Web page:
Articles in Healthy Cooking

Garlic is one of the foods that the National Cancer Institute says can reduce the risk of several types of cancer. Credit: Harriet Sugar Miller

Garlic, broccoli, green tea and turmeric: Health experts keep telling us to consume these foods to fight cancer.

But articles from a New York Times science journalist are challenging the view that diet can prevent cancer. The evidence on the influence of specific foods is weak, George Johnson wrote in a series of recent columns and in a book just released in paperback. Johnson reported that the results of studies connecting diet and cancer were conflicting and the numbers of preventable cases, small.

Ergo, diet doesn’t matter?

Diet certainly matters, says Stephanie Maxson, senior clinical dietitian at the University of Texas’ MD Anderson Cancer Center, the country’s leading cancer treatment hospital, according to U.S. News & World Report’s most recent rankings. Eating a plant-based diet, as opposed to a diet high in fat or animal protein, is important for preventing cancer as well as all chronic disease, she says.

Faced with this competing points of view, we must make many decisions each day about what to feed ourselves and our families. How do we evaluate the research when it’s not perfect? How do we make the best decisions for our health? Here are five starting points:

1. Why is the evidence is conflicting?

The evidence is often conflicting because the science is complicated, says Maxson.

“It’s true that the research findings regarding individual foods and nutrients are often inconclusive. But this is not because diet has no effect has cancer risk. It’s because the study of food and nutrients is very complex,” she says.

The nutrients contained in a head of broccoli, for example, will depend on the cultivar, where and how it was grown and how it’s prepared, she says. “How the nutrients in a food behave in the body depends on all the other foods it’s consumed with, the genetics of the person consuming it, and the microorganisms in the colon of the person consuming the food.”

Variables like these can explain why one study might find broccoli protective and another not, and as scientists unravel the nuances, they’re able to design better research. “We’re only beginning to understand the complexities of diet, nutrition and cancer relationships,” says Dr. Stephen Clinton, a researcher and physician who, along with a small group of scientists, is currently revising the U.S. government’s dietary guidelines.

2. Are there research-based guidelines on diet and cancer?

If you do a PubMed search, you’ll come up with more than 50,000 studies on diet and cancer. How are we to make sense of them?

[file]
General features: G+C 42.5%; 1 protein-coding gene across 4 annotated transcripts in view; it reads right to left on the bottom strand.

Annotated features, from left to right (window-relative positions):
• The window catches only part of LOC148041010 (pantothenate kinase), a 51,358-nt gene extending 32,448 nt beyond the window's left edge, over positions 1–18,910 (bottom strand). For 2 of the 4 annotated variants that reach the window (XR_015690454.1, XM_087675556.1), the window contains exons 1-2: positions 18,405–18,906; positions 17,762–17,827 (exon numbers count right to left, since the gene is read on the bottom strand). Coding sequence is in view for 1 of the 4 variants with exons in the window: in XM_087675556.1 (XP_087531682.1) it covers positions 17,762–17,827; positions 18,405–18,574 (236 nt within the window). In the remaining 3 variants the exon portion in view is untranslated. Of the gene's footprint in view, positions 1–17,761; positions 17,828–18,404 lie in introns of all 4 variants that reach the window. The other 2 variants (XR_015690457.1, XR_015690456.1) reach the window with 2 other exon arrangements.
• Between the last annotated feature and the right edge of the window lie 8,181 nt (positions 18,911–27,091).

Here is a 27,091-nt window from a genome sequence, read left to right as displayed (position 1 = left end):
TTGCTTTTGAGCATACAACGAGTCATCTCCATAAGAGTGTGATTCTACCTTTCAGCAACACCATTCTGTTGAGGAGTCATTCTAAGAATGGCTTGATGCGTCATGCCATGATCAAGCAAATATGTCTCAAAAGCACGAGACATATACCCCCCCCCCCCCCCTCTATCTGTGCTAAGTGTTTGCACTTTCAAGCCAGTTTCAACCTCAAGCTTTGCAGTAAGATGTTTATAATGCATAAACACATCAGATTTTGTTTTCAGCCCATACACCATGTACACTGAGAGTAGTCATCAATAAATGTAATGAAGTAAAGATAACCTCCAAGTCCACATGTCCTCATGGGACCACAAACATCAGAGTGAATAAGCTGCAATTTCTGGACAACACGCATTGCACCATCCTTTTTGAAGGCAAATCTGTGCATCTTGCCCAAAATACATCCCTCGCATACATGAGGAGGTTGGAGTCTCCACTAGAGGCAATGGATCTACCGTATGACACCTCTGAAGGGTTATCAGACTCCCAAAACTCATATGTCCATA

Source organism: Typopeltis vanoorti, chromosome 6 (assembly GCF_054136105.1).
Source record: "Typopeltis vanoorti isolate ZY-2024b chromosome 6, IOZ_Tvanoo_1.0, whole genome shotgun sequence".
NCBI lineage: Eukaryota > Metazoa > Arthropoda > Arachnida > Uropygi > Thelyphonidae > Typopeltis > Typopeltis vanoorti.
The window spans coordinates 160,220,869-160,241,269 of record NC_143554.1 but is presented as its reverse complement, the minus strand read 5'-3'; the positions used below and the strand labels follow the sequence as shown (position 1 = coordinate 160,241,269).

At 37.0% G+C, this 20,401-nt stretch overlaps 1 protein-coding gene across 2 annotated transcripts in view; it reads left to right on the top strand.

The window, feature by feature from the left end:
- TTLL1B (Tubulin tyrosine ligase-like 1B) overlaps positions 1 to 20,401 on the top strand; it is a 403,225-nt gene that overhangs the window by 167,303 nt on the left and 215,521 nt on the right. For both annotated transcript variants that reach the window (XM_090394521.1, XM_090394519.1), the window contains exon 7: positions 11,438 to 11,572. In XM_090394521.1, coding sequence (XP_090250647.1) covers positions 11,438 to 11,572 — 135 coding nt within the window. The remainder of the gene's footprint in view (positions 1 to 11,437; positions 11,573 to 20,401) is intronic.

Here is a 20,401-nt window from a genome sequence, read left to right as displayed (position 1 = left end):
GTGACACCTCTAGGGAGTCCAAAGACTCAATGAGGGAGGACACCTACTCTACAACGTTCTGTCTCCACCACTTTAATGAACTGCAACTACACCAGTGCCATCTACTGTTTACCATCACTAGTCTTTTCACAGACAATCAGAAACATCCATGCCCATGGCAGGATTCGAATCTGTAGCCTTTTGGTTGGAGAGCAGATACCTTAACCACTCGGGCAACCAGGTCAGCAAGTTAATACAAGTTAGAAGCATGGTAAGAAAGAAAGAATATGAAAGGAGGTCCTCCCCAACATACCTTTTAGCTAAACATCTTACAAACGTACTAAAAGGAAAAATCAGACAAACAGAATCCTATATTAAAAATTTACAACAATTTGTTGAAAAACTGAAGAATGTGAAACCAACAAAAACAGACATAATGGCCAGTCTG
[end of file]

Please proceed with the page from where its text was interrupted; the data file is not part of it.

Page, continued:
The American Institute of Cancer Research and its partner, the World Cancer Research Fund (AICR/WCRF), can serve as guides. These two nonprofit organizations study the studies.

Since the 1990s, a panel of AICR/WCRF experts — researchers and physicians from around the world– have been reviewing the evidence and producing periodic reports as well as broad dietary guidelines, which are used by hundreds of cancer treatment centers, including MD Anderson. “AICR/WCRF is the world’s preeminent organization working to define evidence-based recommendations regarding how diet and nutrition impacts cancer risk and survivorship,” says Clinton.

While the recommendations are for preventing cancer because that’s where most of the research is focused, cancer survivors, they say, should also follow these guidelines once treatment is completed. The suggestions include:

  • Be lean. As the columnist points out, obesity increases the risk of many common cancers; body fat produces hormones that drive cancer growth.
  • Consume plant foods primarily.
  • Eat a variety of them.

Despite the inherent flaws in scientific research, “the evidence that whole diets involving a wide variety of plant foods provides real protection remains as strong as ever,” said AICR’s director of research in response to the columns.

Garlic in bunches. Credit: Harriet Sugar Miller

Garlic in bunches. Credit: Harriet Sugar Miller

3. What about specific foods and nutrients?

As part of its review process, AICR/WCRF judges the strength of the evidence on various foods and nutrients.

AICR/WCRF reports that there’s “probable” evidence that foods containing lycopene (tomato sauce, for example) or selenium (Brazil nuts, broccoli, garlic) decrease risk of prostate cancer and that diets high in calcium increase risk.

There’s “convincing” evidence that foods with fiber decrease risk of colorectal cancer and that red and processed meat increase it, they say.

Most often, however, the organizations deem the evidence “limited” or “suggestive,” meaning that more study is needed.

“We know of many food constituents that have anti-cancer properties,” says Dr. Steven Zeisel, director of the University of North Carolina’s Nutrition Research Institute and a member of AICR/WCRF’s expert panel that reviews all the studies. Garlic, broccoli, green tea and turmeric, for example, have been shown to fight cancer through extensive good research, he says. “But we do not know precisely which mixture of these constituents works best.”

Guidelines thus focus on patterns that decrease risk, such as plant-based diets, rather than individual nutrients or foods, he says. “What you eat certainly matters.”

4. How much cancer may be preventable?

According to AICR/WRCF estimates, approximately one-third of the most common cancers in the U.S. are preventable by a healthy diet and weight along with physical activity. For some types, the estimates for preventability are particularly high: colorectal, 50%; endometrial and esophageal, almost 60% and 70%, respectively.

In the U.S. alone, that’s nearly 375,000 cases of preventable cancer each year, said AICR’s director of research in a letter to the New York Times.

You can’t just look at each food individually and calculate risk, says its director of communications. “You have to look at the total diet and how all the foods you choose to eat and avoid together impact your cancer risk. You owe it to yourself to play the odds.”

5. What might your plate look like?